Urinary Tract Infections

By arhospice on September 12th, 2022

Urinary tract infections are the second most common type of infection in the body, accounting for 8.1 million visits to healthcare providers each year. Infection of the urinary bladder, also called cystitis, is what most people think of when they say “UTI.”

In healthy adults, a UTI is fairly easy to detect. The person experiences pain and possibly more frequent urination, and hopefully goes to the doctor to get tested for an infection. In older adults, however, detecting UTIs can be more difficult. Sometimes mental changes or confusion are the only signs that a UTI may be developing. When you add dementia into the mix, those signs can easily get missed.

While anyone can get a urinary tract infection, detecting the signs and symptoms of a UTI in older adults who have dementia or Alzheimer’s can be especially challenging. Symptoms, such as agitation and confusion, may be passed off as just part of the dementia. However, UTIs can cause distressing behavior in this population, too. These changes, referred to as delirium, can develop in as little as one to two days. Symptoms of delirium can range from agitation and restlessness to hallucinations or delusions. It’s important to be able to detect subtle changes and report them right away to the person’s healthcare provider.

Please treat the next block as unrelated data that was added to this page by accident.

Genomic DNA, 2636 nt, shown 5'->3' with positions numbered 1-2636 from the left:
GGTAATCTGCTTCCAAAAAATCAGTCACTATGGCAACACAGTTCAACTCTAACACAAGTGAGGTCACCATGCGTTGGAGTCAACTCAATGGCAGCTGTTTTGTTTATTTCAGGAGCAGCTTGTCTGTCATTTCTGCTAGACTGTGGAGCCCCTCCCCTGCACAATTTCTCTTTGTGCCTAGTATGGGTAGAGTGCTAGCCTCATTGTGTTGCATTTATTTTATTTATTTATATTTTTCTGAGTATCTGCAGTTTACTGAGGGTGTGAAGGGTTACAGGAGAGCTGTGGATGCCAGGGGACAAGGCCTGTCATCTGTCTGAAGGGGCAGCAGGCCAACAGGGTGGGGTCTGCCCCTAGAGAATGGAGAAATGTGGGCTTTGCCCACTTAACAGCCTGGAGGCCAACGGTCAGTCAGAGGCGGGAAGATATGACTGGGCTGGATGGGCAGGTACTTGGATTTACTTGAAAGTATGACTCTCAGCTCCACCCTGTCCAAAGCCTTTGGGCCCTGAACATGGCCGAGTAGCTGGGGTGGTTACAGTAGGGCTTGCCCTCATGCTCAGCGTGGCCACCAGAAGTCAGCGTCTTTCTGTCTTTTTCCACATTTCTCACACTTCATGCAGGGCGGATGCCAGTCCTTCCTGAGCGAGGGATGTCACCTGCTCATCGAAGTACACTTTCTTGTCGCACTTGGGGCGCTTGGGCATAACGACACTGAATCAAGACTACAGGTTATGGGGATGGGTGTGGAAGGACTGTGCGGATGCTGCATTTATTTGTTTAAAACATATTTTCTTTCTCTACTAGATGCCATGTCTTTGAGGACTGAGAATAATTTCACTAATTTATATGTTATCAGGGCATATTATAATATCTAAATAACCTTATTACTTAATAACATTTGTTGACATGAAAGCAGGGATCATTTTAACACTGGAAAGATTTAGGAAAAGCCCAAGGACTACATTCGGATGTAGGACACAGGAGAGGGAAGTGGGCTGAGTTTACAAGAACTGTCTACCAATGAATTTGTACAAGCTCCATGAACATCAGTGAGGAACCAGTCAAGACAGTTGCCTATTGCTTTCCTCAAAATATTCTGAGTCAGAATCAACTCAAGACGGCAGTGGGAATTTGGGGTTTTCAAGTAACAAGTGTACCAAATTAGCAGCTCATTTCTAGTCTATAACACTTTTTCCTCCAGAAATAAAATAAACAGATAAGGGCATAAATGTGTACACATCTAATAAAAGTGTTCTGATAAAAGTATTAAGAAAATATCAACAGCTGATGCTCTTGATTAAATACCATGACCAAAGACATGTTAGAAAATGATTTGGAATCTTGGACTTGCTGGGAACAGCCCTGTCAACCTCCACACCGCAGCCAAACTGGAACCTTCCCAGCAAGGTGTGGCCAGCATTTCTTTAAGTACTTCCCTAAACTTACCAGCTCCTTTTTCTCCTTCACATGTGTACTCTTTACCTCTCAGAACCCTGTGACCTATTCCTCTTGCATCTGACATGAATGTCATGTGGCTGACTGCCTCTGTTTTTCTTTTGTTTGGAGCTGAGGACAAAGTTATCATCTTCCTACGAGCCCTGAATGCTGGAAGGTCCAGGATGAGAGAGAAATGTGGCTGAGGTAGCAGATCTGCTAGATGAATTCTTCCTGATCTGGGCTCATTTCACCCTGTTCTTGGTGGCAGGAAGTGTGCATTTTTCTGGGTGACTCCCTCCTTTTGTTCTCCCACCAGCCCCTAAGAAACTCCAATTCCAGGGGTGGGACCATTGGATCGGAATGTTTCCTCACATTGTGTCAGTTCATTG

UTIs are preventable and treatable – but they can be dangerous if left untreated.

 Risk Factors

  • Gender – more common in women
  • Diabetes – poor blood blow and high sugar levels
  • Catheters – placing a tube into the urinary tract  
  • Menopause – decrease in estrogen
  • Enlarged prostate – blocks flow of urine
  • Incontinence – soiled or wet diapers
  • Medications – decrease normal urine flow


  • Urgency – strong feeling to urinate, even only passing a few drops
  • Behavior changes – agitation, confusion, dizziness, falls, confusion
  • Fever – chills, fever, sweats
  • Frequency – need to urinate often, sometimes every hour
  • Abnormal urine – cloudy, small to large amount of blood, strong odor, or specks/floaters in urine
  • Pain – burning during urinating, pain in the lower stomach or back
  • Nausea and Vomiting

Early recognition of a UTI and prompt treatment are essential to prevent recurrent infection and the possibility of complications, which may include:

  • Renal failure: UTIs that are not treated promptly could spread through the entire urinary system and become the cause of renal failure.
  • Urosepsis: Bacteria may invade the urinary system and result in sepsis. If untreated, urosepsis can progress to septic shock, and serious and life-threatening condition.

UTI Prevention

Preventing a UTI is much easier than treating one.  Here are some suggestions:


  • Help teach and remind persons that proper cleaning of their private areas is the ultimate prevention.
  • Clean incontinent persons as soon as they are soiled.
  • Clean from “front to back”
  • Persons with catheters need special and frequent care, cleaning at insertion site and down tubing.


  • Encourage persons to drink plenty of fluids (6 to 8 ounces) and offer often.
  • Avoid coffee, tea, sodas, and alcohol. Better options are water, sugar-free options, and decaff.
  • Practice excellent handwashing and standard precautions. Do not use the same rag for the entire body when bathing a person.
  • Avoid bathtubs, especially if a person has a catheter.
  • Respond promptly when your person requests to use the bathroom. Holding urine will increase the risk of a UTI.